The Edmund Fitzgerald song written by Gordon Lightfoot about what happened the night of November 10, 1975 when the freighter ship, the S.S. Edmund Fitzgerald, sunk in a storm in Lake Superior.
The Edmund Fitzgerald was 729 feet long and when she was built she was the largest ship on the Great Lakes. She had a crew of 29 men who all perished when she sank.
In 2010 Gordon Lightfoot, the composer, changed one line of the words to the Edmund Fitzgerald song because a Canadian company had found evidence that it was not because of a crew error that the ship had sunk, it was simply due to the waves.
Many years ago this was the song that my parents used as a great example of what a historical ballad is.
This summer my family took a vacation to northern Michigan and knowing this song made it all the more interesting. One of the days we went over to Whitefish Point which is about a 2 hour drive from where we were staying in Sault Ste. Marie, Michigan.
Whitefish Point is the tip of land where Lake Superior meets Whitefish Bay. If you've ever heard Gordon Lightfoot's song The Wreck of the Edmund Fitzgerald you've heard about Whitefish Bay. Lake Superior is notoriously dangerous especially in November which was when the Fitzgerald sank, but Whitefish Bay is much more calm. Even when we were there in June the bay was noticeably more calm.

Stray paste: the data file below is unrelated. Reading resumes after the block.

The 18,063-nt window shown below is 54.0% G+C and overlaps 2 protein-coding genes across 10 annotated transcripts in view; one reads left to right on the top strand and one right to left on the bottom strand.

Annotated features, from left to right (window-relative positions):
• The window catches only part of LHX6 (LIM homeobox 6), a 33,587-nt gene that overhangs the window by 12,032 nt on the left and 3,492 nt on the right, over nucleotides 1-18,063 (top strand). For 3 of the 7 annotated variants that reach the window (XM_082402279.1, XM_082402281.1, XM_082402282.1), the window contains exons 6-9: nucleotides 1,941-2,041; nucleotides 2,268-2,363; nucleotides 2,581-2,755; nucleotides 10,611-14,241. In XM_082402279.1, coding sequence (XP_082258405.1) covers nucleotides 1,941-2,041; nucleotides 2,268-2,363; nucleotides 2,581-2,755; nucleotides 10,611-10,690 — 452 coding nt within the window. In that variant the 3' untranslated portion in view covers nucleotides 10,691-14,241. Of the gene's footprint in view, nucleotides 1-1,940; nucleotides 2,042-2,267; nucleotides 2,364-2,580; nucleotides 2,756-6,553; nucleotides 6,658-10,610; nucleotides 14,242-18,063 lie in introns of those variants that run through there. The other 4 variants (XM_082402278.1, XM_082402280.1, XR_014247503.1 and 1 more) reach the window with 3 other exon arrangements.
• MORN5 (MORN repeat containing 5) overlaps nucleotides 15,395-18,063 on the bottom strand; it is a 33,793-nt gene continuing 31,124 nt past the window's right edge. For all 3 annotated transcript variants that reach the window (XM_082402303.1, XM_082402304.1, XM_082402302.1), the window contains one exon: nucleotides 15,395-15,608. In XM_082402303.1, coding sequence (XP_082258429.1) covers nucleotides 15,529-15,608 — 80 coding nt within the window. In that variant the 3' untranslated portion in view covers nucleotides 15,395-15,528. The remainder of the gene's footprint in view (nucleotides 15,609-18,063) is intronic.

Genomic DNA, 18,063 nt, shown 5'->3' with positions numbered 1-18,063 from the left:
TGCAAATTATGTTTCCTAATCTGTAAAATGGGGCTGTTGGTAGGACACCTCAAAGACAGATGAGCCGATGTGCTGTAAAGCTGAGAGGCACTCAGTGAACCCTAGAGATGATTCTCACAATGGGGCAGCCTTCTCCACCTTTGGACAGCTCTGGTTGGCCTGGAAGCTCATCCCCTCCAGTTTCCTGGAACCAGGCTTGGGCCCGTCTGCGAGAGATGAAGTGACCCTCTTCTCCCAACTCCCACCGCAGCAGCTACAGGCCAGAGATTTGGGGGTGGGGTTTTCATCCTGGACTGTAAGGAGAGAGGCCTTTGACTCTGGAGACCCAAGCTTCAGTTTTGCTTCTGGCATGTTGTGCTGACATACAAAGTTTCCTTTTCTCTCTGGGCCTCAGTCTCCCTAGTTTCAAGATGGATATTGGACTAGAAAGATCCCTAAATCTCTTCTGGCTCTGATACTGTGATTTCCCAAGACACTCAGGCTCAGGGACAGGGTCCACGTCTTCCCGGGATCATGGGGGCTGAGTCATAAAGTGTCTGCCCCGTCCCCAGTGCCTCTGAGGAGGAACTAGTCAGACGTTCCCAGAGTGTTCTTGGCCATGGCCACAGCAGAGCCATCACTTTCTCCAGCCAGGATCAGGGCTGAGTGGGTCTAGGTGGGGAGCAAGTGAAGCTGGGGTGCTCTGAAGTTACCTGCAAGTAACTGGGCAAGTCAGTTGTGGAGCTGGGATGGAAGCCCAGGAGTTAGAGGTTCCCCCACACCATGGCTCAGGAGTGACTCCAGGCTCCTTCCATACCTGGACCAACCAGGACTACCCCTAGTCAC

Many ships have sunk in Lake Superior and to remember them there is a shipwreck museum at Whitefish Point. In the museum they have the bell from the Edmund Fitzgerald.
After it sank, divers took down a bell that was inscribed with the names of the 29 men who had lost their lives and brought up the original bell to be placed in the museum.
The Whitefish Point Shipwreck Museum is definitely a museum worth seeing.
There several different buildings there that you can go into. You can even climb up the lighthouse!
The lighthouse there is worth mentioning. For the first 2 stories it is made out of an open steel structure.
It needed to be open to let strong winds through. In big storms the waves will come up over the land.
Because of that, they built a walkway from the lightkeepers house over to the top of the lighthouse so that he could tend to the light even during a storm!
One of the buildings has a place to watch a video in honor of the Edmund Fitzgerald.
The video talked a bit about the storms on Lake Superior and about how fast they come up. When we went in, it was a beautiful day with hardly a cloud in the sky. I think the only cloud in the sky was the one that you can almost see behind the light house in the picture above!
When we left the building just 20 minutes later the whole sky was completely covered with gray storm clouds. It had turned chilly and was beginning to lightly rain. We were wondering if the storm came up that fast then when are the waves going to start coming up to the lighthouse! ;)
The waves never did come up, but it sure gave us a small feeling of how scary it could be to be out on Lake Superior when a storm comes up.
Here's a compilation of video clips of the SS Edmund Fitzgerald with the music to the song.